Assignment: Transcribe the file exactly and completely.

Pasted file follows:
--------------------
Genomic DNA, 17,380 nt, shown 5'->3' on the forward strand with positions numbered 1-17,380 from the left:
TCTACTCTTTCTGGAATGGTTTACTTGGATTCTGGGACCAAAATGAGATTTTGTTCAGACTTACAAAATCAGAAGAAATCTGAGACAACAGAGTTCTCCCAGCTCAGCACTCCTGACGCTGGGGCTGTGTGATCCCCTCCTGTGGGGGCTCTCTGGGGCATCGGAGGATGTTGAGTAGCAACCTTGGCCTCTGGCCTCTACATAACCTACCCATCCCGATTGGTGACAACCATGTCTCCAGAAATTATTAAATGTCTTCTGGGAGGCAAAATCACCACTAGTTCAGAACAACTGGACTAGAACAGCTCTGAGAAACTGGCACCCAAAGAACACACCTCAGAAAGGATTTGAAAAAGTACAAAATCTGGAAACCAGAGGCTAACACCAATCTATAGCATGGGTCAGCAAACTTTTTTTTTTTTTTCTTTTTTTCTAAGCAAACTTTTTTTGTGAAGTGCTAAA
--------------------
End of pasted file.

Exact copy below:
Genomic DNA, 17,380 nt, shown 5'->3' on the forward strand with positions numbered 1-17,380 from the left:
TCTACTCTTTCTGGAATGGTTTACTTGGATTCTGGGACCAAAATGAGATTTTGTTCAGACTTACAAAATCAGAAGAAATCTGAGACAACAGAGTTCTCCCAGCTCAGCACTCCTGACGCTGGGGCTGTGTGATCCCCTCCTGTGGGGGCTCTCTGGGGCATCGGAGGATGTTGAGTAGCAACCTTGGCCTCTGGCCTCTACATAACCTACCCATCCCGATTGGTGACAACCATGTCTCCAGAAATTATTAAATGTCTTCTGGGAGGCAAAATCACCACTAGTTCAGAACAACTGGACTAGAACAGCTCTGAGAAACTGGCACCCAAAGAACACACCTCAGAAAGGATTTGAAAAAGTACAAAATCTGGAAACCAGAGGCTAACACCAATCTATAGCATGGGTCAGCAAACTTTTTTTTTTTTTTCTTTTTTTCTAAGCAAACTTTTTTTGTGAAGTGCTAAA